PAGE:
At some point in learning about Linux, every new user asks the obvious question: “If this stuff is so good, how come they give it away?” It’s a big compliment, because it recognises that Linux distros and their accompanying software are often first-rate, world-class programs, as good as or better than their commercial counterparts. And it’s not that easy to answer. But we can start to make sense of the idea by setting out two alternate approaches to the idea of history and culture.
‘I did it!’ or ‘We did it!’?
One of these views regards a book, or a piece of music, or a piece of software, as something that pops out of the head of its creator by a kind of personal magic. It doesn’t matter how it got there; when it comes out it’s the sole creation of that individual, and they have the right to own it and exploit it any way they want to.
The other view rests on the observation that people who write worthwhile books are usually people who’ve read worthwhile books, and people who write appealing music and useful software have usually had a lot of exposure to other people’s music and other people’s software. Each new product can be seen as the result of combining a little bit of personal creativity with a great mass of cultural resources which make that work possible. That’s not to belittle anyone’s achievement in producing something new; but it does suggest that the more resources that are made available to people, the better the results will be.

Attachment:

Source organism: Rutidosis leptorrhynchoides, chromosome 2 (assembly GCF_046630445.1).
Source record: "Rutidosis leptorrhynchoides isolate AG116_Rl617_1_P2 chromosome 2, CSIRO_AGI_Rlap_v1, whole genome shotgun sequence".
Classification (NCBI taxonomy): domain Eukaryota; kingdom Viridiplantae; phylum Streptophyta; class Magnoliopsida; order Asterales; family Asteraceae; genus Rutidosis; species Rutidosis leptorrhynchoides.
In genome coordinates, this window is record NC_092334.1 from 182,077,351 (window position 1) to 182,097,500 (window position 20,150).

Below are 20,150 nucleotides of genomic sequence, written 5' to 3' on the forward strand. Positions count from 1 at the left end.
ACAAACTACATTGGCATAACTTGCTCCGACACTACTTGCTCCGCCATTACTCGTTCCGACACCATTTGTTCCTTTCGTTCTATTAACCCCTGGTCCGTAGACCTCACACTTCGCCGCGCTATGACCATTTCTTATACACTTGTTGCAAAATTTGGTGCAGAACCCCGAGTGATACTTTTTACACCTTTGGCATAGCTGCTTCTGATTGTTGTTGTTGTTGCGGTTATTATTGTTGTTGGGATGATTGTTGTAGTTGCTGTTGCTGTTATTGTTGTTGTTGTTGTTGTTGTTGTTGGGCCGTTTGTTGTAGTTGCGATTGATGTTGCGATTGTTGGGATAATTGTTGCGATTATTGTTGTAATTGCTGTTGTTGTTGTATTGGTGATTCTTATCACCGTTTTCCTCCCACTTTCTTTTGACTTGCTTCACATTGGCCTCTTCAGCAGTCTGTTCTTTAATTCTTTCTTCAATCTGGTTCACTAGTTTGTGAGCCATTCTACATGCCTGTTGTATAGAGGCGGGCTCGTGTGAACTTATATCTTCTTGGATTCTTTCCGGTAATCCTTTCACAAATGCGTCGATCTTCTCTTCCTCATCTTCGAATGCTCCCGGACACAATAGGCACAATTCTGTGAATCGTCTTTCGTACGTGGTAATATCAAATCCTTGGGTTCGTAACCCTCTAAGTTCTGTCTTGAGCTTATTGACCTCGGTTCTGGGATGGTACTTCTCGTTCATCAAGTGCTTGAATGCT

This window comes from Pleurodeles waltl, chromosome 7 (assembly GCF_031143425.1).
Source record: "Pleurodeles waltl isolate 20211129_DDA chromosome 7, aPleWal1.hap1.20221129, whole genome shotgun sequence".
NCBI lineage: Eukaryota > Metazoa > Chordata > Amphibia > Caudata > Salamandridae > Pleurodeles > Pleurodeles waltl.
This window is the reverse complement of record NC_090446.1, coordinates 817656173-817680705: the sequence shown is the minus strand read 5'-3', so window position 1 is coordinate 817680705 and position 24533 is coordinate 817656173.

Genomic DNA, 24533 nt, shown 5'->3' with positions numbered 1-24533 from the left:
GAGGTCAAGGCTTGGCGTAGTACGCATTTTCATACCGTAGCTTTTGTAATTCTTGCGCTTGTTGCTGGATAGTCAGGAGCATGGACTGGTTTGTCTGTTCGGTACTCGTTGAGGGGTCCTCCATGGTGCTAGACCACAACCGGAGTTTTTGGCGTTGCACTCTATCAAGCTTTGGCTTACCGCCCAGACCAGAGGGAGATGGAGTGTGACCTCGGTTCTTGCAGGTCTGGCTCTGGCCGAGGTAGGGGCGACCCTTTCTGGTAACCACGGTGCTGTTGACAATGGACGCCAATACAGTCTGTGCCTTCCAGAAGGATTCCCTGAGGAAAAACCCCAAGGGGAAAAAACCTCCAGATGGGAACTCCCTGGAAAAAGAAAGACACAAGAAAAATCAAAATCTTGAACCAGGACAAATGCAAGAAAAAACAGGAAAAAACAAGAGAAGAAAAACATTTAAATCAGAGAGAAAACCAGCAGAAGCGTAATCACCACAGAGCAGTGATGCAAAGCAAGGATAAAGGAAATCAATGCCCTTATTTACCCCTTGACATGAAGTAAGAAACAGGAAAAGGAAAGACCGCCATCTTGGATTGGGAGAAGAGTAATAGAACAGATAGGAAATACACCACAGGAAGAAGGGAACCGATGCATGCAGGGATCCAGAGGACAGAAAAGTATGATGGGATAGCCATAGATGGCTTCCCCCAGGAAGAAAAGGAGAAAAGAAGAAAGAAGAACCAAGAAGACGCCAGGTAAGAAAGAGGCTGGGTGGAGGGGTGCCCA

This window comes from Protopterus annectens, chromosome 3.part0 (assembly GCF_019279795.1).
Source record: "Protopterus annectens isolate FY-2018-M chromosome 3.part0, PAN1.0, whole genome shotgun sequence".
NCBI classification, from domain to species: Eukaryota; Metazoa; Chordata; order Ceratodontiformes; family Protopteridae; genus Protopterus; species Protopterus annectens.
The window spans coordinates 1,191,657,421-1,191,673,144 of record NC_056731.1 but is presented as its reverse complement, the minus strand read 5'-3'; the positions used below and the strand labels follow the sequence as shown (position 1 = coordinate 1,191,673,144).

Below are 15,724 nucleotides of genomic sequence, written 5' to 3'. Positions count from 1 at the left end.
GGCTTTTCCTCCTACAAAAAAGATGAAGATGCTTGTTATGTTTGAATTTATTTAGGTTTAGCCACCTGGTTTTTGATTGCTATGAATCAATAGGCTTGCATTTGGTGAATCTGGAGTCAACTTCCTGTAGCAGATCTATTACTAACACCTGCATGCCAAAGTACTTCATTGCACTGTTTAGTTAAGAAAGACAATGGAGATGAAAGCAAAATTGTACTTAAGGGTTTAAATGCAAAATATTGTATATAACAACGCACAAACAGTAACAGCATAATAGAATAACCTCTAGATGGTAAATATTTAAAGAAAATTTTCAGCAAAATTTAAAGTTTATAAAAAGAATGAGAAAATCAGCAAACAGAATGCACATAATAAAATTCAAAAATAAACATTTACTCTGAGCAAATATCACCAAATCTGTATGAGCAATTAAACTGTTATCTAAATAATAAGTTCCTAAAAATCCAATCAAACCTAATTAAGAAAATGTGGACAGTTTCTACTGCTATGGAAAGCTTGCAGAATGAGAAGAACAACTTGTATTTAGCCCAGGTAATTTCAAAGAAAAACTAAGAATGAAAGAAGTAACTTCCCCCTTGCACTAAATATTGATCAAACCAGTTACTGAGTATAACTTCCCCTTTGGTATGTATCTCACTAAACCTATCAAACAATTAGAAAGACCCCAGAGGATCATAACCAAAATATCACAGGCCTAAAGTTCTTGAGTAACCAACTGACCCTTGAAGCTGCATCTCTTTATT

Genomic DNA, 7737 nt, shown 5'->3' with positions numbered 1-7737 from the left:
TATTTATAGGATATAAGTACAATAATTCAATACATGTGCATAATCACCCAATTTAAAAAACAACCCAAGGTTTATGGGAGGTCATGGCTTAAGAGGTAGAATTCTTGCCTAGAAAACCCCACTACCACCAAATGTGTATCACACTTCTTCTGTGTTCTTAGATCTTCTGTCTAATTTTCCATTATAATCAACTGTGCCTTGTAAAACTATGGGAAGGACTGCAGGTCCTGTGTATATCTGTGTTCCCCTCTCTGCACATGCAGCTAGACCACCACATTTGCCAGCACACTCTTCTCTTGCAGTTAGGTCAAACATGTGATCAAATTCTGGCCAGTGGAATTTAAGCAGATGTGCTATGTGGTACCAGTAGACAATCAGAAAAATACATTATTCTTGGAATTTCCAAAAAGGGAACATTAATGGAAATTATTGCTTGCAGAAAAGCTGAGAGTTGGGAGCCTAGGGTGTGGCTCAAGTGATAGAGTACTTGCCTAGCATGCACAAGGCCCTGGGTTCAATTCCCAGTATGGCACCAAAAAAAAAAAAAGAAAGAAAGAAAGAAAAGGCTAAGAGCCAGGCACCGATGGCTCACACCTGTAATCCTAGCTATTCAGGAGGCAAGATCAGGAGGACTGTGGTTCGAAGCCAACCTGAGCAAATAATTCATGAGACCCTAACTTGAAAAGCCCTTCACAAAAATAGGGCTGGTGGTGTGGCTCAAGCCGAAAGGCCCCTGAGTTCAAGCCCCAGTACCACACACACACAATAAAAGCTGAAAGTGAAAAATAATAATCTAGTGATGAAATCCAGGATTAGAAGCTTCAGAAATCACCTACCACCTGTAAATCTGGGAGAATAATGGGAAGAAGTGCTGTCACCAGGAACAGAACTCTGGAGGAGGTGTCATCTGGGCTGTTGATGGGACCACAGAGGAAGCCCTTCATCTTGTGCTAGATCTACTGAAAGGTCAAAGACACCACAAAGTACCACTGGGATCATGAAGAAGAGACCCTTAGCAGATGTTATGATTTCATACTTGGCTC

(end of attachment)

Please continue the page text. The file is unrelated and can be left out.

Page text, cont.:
According to this philosophy, then, the more resources we can supply people with, the more they will be able to achieve. If you want Beethoven to write great symphonies, let him hear Haydn’s and Bach’s great symphonies first. Dostoevsky becomes a great writer partly by reading Tolstoy, Tolstoy by reading Pushkin, Pushkin by reading Cervantes. For people to create new cultural resources, they have to be exposed to existing cultural resources first.
One way to do that – the best way we know of so far – is to try to make those resources free; both free as in giving them away, and free as in legally free from restrictions on their use. But to keep the supply of free resources flowing, we need to make a deal with our users; when you produce anything using those free resources, you’ve got to pass it on freely, so that the next person down the line gets the same benefits from your work as you did from the person before you.
That assumes a lot about human beings. It assumes that humans are basically kind, generous and altruistic. The fact that it seems to work pretty well suggests that human beings aren’t as bad as we generally assume them to be.
In order to keep this altruistic state of affairs going, it’s necessary to back it up with contracts and documents. The most important is the GNU General Public License (GPL), originally written by Richard Stallman, which enforces the re-distribution conditions described above. Anyone who modifies material distributed under the GNU GPL must make the modified version available for free, although they can charge a reasonable fee for the costs of copying and distribution.